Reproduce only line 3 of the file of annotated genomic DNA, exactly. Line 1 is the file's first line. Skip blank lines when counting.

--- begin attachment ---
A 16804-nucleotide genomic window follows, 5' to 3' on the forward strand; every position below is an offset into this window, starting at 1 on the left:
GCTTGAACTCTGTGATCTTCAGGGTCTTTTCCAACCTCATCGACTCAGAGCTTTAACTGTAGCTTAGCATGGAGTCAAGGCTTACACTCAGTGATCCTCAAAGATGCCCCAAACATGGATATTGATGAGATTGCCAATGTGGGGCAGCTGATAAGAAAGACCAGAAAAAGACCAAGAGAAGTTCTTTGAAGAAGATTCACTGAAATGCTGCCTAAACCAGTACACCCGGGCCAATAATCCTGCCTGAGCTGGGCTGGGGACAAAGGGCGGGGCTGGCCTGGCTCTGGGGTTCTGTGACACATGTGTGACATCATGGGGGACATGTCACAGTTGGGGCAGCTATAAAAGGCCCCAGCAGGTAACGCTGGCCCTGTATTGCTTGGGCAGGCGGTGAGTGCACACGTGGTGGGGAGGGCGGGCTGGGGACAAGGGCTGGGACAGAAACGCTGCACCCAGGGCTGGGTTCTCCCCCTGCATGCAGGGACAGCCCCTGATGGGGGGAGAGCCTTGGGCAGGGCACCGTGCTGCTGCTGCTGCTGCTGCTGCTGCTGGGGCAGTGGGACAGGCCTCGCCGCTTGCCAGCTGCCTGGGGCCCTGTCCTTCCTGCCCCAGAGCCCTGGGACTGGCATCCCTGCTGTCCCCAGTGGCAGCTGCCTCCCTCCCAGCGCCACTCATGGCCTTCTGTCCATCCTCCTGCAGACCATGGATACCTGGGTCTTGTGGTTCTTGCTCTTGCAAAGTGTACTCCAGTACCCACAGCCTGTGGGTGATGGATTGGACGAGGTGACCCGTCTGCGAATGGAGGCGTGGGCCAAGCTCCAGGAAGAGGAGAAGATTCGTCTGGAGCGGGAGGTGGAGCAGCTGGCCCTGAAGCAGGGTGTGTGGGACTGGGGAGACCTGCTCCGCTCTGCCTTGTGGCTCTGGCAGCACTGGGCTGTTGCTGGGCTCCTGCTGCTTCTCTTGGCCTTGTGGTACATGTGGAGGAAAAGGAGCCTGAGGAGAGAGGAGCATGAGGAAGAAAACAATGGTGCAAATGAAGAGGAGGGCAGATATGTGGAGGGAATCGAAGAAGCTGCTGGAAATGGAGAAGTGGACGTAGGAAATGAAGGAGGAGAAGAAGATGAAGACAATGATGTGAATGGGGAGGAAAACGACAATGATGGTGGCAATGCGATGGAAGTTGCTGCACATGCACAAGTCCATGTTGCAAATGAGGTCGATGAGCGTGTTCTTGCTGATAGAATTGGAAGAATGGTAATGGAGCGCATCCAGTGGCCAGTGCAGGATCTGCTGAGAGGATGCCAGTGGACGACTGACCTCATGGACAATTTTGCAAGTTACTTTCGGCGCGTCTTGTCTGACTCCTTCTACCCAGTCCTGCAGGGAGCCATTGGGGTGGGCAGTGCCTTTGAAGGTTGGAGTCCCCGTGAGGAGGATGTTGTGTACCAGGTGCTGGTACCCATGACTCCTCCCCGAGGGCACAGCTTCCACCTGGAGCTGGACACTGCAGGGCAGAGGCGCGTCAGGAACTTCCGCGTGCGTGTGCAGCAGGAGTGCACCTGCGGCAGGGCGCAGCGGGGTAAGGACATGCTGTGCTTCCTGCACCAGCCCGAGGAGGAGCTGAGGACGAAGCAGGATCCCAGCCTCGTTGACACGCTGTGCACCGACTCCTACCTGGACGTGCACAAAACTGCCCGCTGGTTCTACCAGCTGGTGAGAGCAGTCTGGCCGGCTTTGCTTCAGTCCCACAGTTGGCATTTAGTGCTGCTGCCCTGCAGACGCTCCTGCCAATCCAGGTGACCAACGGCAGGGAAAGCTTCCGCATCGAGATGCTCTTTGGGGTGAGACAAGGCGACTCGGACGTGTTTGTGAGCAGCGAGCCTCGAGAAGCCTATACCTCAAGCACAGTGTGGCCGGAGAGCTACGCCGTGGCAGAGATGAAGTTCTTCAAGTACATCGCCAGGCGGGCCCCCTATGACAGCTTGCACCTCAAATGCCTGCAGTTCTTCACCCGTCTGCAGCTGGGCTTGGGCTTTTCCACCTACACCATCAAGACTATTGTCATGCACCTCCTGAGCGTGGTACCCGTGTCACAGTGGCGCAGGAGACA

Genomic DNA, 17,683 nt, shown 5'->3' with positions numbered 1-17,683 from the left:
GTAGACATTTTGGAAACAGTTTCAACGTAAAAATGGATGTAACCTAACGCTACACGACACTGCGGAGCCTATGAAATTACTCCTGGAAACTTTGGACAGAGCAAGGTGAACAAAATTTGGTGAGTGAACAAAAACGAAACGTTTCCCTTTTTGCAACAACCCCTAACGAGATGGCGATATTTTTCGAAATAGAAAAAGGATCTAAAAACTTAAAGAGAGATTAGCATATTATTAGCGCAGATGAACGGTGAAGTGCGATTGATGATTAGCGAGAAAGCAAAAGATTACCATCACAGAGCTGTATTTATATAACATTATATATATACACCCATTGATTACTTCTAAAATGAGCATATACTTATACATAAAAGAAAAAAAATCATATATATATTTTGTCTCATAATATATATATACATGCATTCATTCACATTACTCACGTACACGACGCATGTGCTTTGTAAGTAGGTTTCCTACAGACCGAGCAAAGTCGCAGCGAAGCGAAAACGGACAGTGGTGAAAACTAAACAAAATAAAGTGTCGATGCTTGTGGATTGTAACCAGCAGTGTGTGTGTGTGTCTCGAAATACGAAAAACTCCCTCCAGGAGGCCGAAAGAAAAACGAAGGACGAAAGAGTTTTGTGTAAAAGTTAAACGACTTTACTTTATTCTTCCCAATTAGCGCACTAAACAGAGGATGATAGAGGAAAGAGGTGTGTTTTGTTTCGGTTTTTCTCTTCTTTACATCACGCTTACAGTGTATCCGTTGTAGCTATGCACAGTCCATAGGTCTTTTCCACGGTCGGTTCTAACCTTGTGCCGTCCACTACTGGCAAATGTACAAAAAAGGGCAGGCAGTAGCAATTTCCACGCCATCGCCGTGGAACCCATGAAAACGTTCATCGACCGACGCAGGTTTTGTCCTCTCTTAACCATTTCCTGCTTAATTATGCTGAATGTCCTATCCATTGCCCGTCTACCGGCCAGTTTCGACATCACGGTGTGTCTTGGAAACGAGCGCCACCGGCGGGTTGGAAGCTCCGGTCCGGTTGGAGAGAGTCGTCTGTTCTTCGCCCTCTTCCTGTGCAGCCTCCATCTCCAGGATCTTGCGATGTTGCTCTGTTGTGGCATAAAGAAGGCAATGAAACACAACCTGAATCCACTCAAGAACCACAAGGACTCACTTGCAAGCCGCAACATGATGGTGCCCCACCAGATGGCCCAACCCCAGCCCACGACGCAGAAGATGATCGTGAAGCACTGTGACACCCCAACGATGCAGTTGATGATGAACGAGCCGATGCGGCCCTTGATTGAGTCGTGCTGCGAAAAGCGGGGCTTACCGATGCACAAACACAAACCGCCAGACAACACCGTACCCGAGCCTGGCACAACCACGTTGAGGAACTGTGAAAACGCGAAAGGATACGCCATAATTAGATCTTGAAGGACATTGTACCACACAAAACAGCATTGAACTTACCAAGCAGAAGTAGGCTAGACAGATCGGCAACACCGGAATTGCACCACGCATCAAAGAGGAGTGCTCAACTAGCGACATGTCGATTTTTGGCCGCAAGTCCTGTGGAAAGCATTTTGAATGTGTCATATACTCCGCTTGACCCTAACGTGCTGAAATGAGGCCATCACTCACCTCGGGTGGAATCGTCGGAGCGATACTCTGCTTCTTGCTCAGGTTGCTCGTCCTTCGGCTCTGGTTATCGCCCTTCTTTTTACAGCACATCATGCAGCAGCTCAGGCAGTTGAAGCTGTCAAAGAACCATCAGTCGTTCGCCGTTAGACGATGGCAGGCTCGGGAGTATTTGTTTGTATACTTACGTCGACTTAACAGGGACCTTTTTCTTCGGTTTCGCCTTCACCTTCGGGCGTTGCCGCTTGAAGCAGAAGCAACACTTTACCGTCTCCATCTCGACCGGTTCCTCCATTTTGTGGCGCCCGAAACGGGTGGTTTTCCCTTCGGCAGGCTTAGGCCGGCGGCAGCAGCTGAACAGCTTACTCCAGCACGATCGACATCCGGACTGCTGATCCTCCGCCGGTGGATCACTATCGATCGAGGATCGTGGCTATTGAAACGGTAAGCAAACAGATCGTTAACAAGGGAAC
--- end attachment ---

Genomic DNA, 17,683 nt, shown 5'->3' with positions numbered 1-17,683 from the left: